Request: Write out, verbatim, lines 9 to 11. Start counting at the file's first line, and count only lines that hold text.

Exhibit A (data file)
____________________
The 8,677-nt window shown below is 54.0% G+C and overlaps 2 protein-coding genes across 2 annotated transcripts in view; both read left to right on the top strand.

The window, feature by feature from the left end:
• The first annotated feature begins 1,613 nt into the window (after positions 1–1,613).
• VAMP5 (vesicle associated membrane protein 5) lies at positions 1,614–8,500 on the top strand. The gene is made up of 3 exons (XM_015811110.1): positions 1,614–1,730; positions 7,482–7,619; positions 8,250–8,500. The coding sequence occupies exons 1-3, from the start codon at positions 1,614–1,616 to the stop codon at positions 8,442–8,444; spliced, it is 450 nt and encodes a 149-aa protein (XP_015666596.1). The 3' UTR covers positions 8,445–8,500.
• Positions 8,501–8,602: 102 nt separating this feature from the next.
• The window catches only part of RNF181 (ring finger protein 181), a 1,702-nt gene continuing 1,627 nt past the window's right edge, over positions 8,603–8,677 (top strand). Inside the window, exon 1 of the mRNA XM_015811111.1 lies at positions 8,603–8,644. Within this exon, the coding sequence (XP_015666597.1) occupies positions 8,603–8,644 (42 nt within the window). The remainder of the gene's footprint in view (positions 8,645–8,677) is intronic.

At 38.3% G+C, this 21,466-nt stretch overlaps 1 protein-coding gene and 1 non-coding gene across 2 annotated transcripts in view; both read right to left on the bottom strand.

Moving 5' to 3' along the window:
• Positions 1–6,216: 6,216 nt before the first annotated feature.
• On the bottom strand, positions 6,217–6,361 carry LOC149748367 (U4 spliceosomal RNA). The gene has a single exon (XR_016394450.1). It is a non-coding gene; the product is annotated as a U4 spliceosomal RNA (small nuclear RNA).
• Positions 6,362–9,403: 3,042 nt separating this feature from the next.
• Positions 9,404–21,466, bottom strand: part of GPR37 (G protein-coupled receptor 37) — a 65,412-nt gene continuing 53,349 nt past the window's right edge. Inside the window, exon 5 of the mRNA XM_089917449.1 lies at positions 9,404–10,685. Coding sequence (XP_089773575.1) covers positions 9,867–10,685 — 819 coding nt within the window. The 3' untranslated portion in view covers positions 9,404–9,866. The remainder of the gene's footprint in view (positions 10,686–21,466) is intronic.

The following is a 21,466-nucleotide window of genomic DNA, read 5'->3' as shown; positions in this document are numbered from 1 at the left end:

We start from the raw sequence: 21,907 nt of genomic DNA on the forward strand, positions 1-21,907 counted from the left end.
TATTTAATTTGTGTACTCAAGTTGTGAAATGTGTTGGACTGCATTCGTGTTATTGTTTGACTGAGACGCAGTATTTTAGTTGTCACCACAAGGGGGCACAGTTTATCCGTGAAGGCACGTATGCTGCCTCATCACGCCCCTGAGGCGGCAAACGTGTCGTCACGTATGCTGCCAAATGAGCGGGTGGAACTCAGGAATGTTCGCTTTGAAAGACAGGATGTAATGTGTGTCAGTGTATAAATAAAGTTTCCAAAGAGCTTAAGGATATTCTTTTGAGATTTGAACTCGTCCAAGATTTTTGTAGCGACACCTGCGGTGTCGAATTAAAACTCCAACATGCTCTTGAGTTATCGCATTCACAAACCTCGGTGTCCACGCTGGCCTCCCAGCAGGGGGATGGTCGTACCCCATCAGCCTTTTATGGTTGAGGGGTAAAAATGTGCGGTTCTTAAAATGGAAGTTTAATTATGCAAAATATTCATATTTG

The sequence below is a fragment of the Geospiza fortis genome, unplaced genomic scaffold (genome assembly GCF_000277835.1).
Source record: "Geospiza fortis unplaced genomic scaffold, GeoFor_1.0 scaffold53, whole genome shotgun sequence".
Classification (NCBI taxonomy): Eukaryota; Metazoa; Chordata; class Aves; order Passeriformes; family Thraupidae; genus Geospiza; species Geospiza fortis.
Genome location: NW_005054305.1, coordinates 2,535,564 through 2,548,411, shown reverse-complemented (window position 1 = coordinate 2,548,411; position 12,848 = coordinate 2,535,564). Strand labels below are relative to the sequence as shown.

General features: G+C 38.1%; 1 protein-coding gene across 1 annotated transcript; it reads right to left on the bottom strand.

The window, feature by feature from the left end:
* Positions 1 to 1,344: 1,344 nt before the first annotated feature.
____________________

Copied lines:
• Positions 1–6,216: 6,216 nt before the first annotated feature.
• On the bottom strand, positions 6,217–6,361 carry LOC149748367 (U4 spliceosomal RNA). The gene has a single exon (XR_016394450.1). It is a non-coding gene; the product is annotated as a U4 spliceosomal RNA (small nuclear RNA).
• Positions 6,362–9,403: 3,042 nt separating this feature from the next.